Great American Illustration Artists

From Vintage Postcards to Iconic Antique Imagery

F. Earl Christy Mecca Cigarette Advertising Illustrations
F. Earl Christy Mecca Cigarette Advertising Illustrations. Photo courtesy of Morphy Auctions

Illustration art boomed from the late 1800s through the early 1900s as mass printing became commonplace. The call for talented artists to illustrate everything from calendars to books to magazine advertisements and postcards went far and wide, and the work of the most gifted is certainly sought by collectors today.

As the decades passed, demand for illustration art changed from those drawing beautiful girls elegantly frocked in the Victorian and Edwardian finery to others gifted in capturing scantily clad pin-up girls and campy pulp fiction poses.


Learn more about a number of talented American illustrators here, with links to find out more about their lives and and examples of their work:

McClelland Barclay

In addition to drawing illustrations that appeared everywhere from calendars to magazine ads, McClelland Barclay was a talented designer as well. The Art Deco style costume jewelry he rendered is extremely popular with collectors today, as are his desk accessories and other metal wares. His life was cut short in World War II, but prior to that tragedy he did amazing work.

Margaret Brundage

Perhaps not as well known as some of the other American illustrators on this list, Margaret Brundage’s work is equally as interesting. She has a cult following among pulp art fans who love the way she combined the sexy pulp pin-up girl with macabre and mystical imagery in Weird Tales magazine in the 1930s. The Alluring Art of Margaret Brundage: Queen of Pulp Pin-Up Art (Vanguard Productions) by Stephen D.

Korshak and J. David Spurlock celebrates this intriguing artist.

F. Earl Christy

Influenced by Charles Dana Gibson and his “Gibson Girls”, F. Earl Christy’s artistry often depicted lovely young women in the early 1900s. At the age of 23 he drew a series of postcards known as his “College Girl” collection, and these were eventually copied by other artists.

He continued working for decades doing magazine covers, advertising art, and other commissions.   

Ellen Clapsaddle

This talented artist from New York is best known for her work illustrating postcards in the early 1900s. They often depict smiling, playful children and they have quite a following with collectors. A host of Ellen Clapsaddle’s images have been reproduced on modern items. This ranges from brand new postcards to storage boxes and fabrics. Not all Clapsaddle images are signed, but they are usually recognizable by studying her distinct style.

Gil Elvgren

Along with Alberto Vargas and George Petty, Gil Elvren is known as one of the great American pin-up artists. He was influenced by early 1900s illustrators who used imagery of beautiful women in their art, although his versions were obviously more scantily clad. Elvgren’s beauties were used to decorated everything from playing cards to calendars. He worked until his death in 1980 at the age of 65.

Harrison Fisher

Harrison Fisher started working as an artist at a young age, like many of his contemporaries doing illustration art in the early 1900s. Amid a sea of talent, he was once described as “The World’s Greatest Artist” by Cosmopolitan magazine.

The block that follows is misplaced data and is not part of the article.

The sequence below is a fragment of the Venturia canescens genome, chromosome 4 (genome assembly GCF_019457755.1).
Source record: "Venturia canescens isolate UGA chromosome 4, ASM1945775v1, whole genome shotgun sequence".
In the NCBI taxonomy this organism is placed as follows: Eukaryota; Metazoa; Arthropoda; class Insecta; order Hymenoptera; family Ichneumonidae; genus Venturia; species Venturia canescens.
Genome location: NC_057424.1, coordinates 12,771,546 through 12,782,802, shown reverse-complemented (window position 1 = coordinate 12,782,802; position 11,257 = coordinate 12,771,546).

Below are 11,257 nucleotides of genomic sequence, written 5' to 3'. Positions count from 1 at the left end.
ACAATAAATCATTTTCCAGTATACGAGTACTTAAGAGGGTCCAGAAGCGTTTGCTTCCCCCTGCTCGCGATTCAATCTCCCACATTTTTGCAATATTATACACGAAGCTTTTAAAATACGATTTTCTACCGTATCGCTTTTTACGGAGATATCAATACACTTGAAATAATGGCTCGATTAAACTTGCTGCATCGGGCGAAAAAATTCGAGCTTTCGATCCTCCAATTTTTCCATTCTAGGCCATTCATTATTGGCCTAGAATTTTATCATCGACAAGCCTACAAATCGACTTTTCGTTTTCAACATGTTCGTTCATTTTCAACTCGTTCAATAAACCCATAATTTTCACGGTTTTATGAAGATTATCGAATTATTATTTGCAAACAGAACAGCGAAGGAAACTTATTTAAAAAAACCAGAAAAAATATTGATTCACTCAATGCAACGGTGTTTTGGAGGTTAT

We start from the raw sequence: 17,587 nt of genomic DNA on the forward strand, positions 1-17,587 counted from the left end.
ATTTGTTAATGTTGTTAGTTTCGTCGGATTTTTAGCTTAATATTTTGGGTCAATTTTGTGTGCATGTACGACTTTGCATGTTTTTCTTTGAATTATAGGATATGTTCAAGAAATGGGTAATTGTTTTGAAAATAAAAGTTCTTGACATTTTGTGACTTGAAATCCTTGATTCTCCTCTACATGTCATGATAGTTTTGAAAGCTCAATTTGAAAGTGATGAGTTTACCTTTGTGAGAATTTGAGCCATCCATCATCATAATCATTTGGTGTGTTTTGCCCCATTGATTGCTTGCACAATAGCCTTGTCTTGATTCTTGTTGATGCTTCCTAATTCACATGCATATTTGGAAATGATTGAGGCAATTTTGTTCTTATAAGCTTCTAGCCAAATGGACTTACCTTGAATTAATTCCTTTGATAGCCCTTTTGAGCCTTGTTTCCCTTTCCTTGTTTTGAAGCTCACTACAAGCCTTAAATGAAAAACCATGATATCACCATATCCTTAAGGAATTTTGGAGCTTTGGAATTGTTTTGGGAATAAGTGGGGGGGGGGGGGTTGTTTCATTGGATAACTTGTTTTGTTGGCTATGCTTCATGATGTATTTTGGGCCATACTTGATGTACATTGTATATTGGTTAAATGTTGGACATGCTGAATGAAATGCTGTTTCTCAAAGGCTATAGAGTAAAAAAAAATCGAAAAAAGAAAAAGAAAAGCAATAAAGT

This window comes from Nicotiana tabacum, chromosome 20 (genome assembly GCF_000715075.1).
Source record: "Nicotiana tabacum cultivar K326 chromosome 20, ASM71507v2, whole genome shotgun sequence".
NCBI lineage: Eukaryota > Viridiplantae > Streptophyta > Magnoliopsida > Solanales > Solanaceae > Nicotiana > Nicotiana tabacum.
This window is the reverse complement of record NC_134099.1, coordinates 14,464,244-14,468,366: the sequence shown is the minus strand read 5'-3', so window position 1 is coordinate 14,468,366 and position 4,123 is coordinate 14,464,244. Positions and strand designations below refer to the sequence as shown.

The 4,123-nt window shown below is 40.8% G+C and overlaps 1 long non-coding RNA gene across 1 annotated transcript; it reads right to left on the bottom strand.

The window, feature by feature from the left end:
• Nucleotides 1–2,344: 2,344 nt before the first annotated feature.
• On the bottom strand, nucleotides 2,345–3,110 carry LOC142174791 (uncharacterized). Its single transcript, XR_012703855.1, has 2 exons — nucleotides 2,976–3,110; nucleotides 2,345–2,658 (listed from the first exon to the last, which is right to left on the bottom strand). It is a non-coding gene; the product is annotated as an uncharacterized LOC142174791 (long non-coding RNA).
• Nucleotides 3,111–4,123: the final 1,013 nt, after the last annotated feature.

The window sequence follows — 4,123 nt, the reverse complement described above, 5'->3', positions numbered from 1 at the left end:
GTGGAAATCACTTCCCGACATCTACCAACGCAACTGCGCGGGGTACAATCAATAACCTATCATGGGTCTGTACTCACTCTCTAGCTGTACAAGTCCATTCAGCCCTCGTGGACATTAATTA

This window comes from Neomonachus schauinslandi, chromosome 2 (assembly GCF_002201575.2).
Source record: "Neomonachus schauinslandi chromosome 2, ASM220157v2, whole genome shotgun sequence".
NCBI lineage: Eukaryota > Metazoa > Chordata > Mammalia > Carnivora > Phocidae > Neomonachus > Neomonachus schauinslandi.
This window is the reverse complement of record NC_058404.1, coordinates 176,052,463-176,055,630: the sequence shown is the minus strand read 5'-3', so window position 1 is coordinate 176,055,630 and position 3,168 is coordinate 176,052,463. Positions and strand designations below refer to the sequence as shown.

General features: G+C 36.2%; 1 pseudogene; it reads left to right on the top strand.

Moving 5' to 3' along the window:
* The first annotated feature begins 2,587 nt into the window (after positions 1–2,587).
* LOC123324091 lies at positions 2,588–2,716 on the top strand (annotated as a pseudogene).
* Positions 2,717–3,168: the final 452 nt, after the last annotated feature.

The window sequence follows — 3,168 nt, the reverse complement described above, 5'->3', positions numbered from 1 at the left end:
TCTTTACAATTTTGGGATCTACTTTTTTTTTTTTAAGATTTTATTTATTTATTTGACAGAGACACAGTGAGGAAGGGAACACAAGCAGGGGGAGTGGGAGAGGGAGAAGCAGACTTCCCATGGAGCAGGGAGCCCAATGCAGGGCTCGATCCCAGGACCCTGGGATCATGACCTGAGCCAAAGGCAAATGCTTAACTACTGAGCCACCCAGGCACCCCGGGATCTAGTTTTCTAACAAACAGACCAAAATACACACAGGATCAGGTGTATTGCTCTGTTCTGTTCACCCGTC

That may be debatable today, but he certainly does have his fans. They relish finding original books containing plates featuring his “Fisher Girls” along with other magazine covers and postcards along with other varied ephemera.

James Montgomery Flagg

If you’ve seen the iconic “I Want You” Uncle Sam imagery from World War I, then you’re familiar with James Montgomery Flagg’s work. While that is the most famous without doubt, he actually did 46 other posters to support World War I. He started drawing when he was just 12, and had a long, fruitful career as an illustrator punctuated by the work that even he described as “the most famous poster in the world.”

Maxfield Parrish

It’s said that in 1925 one in four American homes contained a Maxfield Parrish print. Surveys ranked his popularity at that time to that of Cezanne and van Gogh.

Books illustrated by Parrish transcended the author to become “Parrish” books and the mesmerizing azure hue he used was transformed into “Parrish blue.” He is still revered as an iconic artist today, and collectors relish finding any old calendar, book, or print in excellent condition. Original Parrish paintings, especially those depicting his famous nymphs, can sell in the millions today.

Samuel L. Schmucker

Another highly regarded postcard artist, Samuel L. Schmucker also garnered a reputation for sketching pen and ink fashion illustrations in the early 1900s. Like many of his fellow illustrators of the day, he also had a penchant for incorporating beautiful women, and sometimes children, into his work. His wife often served as his model. Today collectors pay a premium for his finest postcard illustrations. His Halloween examples, in fact, start in the $75 range and can go as high as $500 apiece. 

Alberto Vargas

One of the premiere pin-up illustrators of the 1940s, Alberto Vargas is a highly regarded painter who specialized in capturing the likeness of beautiful women. He was originally from Peru, but got his break working in America as a portrait painter for the Ziegfeld Follies in New York. There is it said that he learned to capture “a wonderful portrait with style and class.” He also worked in Hollywood for many major motion picture studios as set designer as well as painting portraits of numerous movie stars including Greta Garbo and Hedy Lamar.